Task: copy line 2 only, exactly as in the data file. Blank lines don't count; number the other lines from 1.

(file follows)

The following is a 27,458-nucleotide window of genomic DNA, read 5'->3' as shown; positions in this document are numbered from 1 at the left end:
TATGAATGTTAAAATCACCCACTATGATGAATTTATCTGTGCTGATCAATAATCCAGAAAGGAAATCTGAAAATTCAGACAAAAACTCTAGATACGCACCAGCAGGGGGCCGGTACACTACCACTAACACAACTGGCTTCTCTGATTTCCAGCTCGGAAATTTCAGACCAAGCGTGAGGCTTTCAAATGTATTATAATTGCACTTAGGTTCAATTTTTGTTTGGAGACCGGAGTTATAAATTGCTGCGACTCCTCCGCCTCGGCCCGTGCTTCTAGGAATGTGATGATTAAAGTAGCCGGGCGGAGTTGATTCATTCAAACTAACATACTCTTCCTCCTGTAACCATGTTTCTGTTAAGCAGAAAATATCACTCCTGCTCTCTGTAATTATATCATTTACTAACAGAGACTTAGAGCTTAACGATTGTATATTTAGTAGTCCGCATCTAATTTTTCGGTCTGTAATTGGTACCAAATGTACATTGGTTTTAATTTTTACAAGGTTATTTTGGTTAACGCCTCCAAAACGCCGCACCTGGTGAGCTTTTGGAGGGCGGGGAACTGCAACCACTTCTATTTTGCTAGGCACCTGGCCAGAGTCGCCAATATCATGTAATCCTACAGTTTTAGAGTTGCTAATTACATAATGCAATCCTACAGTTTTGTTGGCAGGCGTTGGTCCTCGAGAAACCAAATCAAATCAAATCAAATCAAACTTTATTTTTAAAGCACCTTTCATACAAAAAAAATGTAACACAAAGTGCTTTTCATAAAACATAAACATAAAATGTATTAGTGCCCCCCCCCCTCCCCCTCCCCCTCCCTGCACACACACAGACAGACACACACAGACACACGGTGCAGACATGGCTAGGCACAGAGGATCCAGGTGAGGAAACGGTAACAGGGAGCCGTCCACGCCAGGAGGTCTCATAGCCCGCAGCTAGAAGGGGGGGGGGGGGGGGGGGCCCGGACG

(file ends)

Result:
TATGAATGTTAAAATCACCCACTATGATGAATTTATCTGTGCTGATCAATAATCCAGAAAGGAAATCTGAAAATTCAGACAAAAACTCTAGATACGCACCAGCAGGGGGCCGGTACACTACCACTAACACAACTGGCTTCTCTGATTTCCAGCTCGGAAATTTCAGACCAAGCGTGAGGCTTTCAAATGTATTATAATTGCACTTAGGTTCAATTTTTGTTTGGAGACCGGAGTTATAAATTGCTGCGACTCCTCCGCCTCGGCCCGTGCTTCTAGGAATGTGATGATTAAAGTAGCCGGGCGGAGTTGATTCATTCAAACTAACATACTCTTCCTCCTGTAACCATGTTTCTGTTAAGCAGAAAATATCACTCCTGCTCTCTGTAATTATATCATTTACTAACAGAGACTTAGAGCTTAACGATTGTATATTTAGTAGTCCGCATCTAATTTTTCGGTCTGTAATTGGTACCAAATGTACATTGGTTTTAATTTTTACAAGGTTATTTTGGTTAACGCCTCCAAAACGCCGCACCTGGTGAGCTTTTGGAGGGCGGGGAACTGCAACCACTTCTATTTTGCTAGGCACCTGGCCAGAGTCGCCAATATCATGTAATCCTACAGTTTTAGAGTTGCTAATTACATAATGCAATCCTACAGTTTTGTTGGCAGGCGTTGGTCCTCGAGAAACCAAATCAAATCAAATCAAATCAAACTTTATTTTTAAAGCACCTTTCATACAAAAAAAATGTAACACAAAGTGCTTTTCATAAAACATAAACATAAAATGTATTAGTGCCCCCCCCCCTCCCCCTCCCCCTCCCTGCACACACACAGACAGACACACACAGACACACGGTGCAGACATGGCTAGGCACAGAGGATCCAGGTGAGGAAACGGTAACAGGGAGCCGTCCACGCCAGGAGGTCTCATAGCCCGCAGCTAGAAGGGGGGGGGGGGGGGGGGGCCCGGACG